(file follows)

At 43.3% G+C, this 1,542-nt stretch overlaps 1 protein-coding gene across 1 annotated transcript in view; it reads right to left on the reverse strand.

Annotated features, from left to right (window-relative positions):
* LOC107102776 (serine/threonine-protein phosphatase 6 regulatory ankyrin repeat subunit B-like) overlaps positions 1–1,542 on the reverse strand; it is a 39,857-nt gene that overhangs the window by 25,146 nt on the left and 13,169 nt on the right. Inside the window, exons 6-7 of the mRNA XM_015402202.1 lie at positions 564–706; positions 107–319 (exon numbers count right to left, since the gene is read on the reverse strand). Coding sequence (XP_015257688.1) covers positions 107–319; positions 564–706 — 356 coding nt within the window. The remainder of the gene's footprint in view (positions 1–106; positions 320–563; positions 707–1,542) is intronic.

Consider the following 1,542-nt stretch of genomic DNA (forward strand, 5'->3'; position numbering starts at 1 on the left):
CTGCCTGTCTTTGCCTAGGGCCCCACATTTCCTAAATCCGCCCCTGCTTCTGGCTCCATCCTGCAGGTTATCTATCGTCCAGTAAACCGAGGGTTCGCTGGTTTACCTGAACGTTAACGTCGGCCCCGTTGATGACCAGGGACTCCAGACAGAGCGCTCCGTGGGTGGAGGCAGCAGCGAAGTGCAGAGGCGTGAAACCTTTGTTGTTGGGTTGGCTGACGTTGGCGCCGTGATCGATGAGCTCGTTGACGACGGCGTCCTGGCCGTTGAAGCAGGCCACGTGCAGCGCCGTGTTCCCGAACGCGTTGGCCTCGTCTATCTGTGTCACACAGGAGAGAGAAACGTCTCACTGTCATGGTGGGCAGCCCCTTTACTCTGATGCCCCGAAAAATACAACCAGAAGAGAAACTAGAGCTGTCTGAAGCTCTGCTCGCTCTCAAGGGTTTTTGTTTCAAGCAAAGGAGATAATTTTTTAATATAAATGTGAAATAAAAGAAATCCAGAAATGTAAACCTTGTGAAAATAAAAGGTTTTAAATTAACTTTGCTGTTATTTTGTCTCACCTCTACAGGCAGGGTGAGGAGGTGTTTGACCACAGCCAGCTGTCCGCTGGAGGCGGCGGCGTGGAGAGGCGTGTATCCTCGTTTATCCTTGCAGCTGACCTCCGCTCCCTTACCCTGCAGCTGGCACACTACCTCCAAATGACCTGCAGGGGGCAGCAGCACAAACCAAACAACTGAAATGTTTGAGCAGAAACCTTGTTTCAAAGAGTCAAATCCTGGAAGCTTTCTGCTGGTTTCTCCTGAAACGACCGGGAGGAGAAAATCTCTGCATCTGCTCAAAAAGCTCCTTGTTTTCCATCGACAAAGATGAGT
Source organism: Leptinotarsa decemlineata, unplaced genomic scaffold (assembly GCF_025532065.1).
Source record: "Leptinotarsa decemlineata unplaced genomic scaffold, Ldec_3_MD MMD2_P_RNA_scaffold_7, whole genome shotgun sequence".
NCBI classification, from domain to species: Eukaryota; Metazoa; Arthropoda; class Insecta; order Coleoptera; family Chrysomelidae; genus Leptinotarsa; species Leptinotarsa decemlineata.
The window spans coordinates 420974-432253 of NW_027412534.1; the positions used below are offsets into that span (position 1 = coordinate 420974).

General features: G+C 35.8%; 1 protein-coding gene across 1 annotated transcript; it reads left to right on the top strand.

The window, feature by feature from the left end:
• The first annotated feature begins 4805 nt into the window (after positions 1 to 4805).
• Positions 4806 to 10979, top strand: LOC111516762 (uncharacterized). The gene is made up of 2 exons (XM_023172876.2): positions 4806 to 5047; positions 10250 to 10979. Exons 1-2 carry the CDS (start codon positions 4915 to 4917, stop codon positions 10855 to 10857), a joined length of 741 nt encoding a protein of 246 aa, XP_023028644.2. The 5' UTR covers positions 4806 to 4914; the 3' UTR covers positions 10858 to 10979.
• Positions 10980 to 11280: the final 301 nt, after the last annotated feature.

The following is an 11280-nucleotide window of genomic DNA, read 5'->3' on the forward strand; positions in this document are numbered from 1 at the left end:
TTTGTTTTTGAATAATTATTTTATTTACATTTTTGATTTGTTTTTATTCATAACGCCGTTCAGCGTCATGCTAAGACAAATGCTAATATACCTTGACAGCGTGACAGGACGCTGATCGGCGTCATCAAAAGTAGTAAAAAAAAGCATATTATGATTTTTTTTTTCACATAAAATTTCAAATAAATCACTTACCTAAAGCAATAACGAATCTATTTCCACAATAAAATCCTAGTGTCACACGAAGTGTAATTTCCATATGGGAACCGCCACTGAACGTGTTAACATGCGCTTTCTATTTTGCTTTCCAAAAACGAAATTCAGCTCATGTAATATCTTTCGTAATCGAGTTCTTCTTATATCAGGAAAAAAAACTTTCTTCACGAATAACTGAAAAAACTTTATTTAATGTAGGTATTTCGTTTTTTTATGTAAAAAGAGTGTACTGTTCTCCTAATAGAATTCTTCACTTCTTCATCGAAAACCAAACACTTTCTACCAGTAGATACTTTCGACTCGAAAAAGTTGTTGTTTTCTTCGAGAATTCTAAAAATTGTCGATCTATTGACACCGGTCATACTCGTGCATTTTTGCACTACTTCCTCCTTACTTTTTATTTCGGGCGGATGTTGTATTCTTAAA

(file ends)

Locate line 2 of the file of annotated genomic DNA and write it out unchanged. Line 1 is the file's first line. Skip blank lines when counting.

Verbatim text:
Annotated features, from left to right (window-relative positions):